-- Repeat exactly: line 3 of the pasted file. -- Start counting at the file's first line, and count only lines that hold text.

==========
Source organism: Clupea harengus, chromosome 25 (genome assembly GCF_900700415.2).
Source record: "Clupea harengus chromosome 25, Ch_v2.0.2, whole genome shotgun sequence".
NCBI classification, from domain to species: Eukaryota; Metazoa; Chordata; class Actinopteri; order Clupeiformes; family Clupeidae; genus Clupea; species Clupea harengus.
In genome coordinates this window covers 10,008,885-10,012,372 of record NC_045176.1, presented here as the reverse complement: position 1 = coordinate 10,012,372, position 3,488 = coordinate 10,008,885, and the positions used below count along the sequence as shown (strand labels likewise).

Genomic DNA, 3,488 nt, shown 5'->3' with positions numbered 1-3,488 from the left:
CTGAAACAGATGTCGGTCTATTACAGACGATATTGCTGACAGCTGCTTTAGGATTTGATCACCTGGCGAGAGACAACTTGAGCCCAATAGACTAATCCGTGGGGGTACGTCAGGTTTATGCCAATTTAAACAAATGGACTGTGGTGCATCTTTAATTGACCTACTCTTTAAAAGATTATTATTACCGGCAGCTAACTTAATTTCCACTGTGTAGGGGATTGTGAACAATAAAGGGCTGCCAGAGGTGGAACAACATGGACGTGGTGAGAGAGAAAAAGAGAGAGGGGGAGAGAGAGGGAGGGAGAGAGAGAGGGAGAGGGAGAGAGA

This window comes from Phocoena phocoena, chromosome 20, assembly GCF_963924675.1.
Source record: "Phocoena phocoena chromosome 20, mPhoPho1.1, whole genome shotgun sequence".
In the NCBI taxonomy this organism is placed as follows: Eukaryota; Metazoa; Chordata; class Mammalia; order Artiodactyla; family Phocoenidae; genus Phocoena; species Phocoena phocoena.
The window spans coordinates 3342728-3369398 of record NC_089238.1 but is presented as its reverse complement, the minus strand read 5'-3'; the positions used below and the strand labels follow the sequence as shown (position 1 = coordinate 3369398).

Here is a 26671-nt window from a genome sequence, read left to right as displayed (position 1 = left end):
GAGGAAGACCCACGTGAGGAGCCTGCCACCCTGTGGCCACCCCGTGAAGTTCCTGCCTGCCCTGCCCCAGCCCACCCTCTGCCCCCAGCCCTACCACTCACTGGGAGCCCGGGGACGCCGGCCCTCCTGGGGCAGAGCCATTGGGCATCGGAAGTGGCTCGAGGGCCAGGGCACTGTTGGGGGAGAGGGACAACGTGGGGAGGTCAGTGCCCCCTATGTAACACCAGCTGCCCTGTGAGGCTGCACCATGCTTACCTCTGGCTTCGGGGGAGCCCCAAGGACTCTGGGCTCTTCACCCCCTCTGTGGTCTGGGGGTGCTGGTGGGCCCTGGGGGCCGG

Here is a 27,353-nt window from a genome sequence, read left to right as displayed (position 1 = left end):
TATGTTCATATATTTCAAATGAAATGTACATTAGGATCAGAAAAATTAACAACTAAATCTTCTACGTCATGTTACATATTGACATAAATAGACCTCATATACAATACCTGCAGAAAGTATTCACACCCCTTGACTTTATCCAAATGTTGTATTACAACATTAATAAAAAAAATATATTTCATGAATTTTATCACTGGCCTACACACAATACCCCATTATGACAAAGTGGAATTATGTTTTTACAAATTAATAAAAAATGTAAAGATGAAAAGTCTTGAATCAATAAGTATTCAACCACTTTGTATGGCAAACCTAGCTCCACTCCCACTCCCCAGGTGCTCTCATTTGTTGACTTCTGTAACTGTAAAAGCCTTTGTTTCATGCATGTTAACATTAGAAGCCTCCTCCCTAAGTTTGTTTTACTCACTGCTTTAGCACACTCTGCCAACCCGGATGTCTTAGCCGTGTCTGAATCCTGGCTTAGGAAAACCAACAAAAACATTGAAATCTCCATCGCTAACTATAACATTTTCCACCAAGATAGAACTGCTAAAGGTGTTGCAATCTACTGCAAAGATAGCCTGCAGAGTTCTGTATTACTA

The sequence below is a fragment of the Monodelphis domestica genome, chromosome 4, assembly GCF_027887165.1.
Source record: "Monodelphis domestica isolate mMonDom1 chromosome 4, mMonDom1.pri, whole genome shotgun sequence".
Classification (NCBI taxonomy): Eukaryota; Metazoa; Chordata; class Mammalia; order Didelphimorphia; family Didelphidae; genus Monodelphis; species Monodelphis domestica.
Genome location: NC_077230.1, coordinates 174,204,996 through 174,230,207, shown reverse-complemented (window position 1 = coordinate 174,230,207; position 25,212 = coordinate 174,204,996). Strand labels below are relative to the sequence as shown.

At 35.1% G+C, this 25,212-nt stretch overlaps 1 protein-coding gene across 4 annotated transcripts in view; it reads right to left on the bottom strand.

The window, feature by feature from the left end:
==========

NCBI classification, from domain to species: Eukaryota; Metazoa; Chordata; class Actinopteri; order Clupeiformes; family Clupeidae; genus Clupea; species Clupea harengus.